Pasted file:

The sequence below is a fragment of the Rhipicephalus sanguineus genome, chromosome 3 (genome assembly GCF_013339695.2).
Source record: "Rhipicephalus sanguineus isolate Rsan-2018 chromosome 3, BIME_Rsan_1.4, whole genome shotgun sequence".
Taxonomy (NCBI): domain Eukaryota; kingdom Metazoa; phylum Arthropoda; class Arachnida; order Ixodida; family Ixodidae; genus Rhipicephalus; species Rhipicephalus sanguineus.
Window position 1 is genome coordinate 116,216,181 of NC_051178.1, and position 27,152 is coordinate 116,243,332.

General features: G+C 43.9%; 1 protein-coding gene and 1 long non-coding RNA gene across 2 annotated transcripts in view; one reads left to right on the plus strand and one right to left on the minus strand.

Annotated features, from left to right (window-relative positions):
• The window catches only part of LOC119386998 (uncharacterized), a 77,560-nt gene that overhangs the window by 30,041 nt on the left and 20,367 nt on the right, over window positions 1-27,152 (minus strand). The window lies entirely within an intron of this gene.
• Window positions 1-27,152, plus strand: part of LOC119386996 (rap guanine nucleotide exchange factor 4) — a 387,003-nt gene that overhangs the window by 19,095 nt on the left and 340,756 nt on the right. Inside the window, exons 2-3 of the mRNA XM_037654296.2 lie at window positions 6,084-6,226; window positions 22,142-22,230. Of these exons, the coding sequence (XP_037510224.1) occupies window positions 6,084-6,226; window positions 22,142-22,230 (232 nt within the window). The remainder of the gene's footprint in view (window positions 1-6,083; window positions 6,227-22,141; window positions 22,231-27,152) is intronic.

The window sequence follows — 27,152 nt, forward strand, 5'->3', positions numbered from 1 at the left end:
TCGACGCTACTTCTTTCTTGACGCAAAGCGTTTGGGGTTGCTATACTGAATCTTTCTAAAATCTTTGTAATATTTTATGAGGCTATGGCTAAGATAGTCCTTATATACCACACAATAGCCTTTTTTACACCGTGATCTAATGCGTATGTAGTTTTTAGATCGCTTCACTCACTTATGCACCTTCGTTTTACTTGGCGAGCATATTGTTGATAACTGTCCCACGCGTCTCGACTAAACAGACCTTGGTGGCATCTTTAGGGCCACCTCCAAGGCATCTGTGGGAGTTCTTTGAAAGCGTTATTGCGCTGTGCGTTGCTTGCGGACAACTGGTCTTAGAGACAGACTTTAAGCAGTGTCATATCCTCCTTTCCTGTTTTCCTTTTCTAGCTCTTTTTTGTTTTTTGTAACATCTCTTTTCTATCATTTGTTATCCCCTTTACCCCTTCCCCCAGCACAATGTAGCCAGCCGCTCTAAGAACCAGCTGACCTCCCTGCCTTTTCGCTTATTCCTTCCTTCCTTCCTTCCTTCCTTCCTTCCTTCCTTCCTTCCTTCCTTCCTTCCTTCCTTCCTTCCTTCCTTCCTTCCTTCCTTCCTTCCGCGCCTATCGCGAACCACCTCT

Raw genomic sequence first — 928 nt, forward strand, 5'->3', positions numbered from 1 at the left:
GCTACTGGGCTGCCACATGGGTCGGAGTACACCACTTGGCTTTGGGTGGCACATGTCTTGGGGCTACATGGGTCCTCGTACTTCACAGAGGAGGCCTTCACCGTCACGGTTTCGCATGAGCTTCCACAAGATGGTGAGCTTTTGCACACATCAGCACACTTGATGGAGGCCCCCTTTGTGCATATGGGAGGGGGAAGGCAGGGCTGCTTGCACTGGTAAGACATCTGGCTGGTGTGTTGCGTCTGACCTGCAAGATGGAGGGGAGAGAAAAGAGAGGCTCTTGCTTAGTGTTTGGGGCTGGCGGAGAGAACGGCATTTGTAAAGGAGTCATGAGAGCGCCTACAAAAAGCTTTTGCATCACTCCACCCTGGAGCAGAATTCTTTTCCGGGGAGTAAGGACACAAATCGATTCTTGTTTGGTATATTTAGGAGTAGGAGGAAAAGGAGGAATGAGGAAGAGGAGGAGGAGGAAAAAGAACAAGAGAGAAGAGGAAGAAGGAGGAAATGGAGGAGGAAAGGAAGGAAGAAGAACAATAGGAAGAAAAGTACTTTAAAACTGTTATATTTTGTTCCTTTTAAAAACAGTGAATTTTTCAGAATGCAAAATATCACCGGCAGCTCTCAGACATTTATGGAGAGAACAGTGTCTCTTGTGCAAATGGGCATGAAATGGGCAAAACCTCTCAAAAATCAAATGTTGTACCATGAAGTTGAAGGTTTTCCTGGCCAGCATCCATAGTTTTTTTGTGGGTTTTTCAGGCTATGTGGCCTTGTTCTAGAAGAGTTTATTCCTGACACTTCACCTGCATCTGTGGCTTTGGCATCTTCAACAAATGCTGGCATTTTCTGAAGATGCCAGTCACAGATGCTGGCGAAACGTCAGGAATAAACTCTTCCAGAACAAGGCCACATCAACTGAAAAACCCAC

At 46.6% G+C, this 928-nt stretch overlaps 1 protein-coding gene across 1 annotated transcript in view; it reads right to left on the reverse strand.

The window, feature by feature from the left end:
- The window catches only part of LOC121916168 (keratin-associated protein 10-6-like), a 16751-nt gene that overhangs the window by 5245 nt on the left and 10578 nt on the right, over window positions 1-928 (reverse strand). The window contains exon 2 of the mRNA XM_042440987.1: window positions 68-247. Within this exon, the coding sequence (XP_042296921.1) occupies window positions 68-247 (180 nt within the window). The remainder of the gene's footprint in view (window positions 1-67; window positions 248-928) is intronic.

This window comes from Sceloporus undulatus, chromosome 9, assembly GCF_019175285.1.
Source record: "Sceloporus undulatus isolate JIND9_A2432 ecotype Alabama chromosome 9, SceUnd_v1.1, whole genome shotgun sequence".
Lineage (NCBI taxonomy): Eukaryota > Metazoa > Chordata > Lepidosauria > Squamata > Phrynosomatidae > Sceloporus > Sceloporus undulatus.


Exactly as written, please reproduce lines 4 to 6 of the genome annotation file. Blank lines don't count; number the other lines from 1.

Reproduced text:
Window position 1 is genome coordinate 116,216,181 of NC_051178.1, and position 27,152 is coordinate 116,243,332.

General features: G+C 43.9%; 1 protein-coding gene and 1 long non-coding RNA gene across 2 annotated transcripts in view; one reads left to right on the plus strand and one right to left on the minus strand.

Annotated features, from left to right (window-relative positions):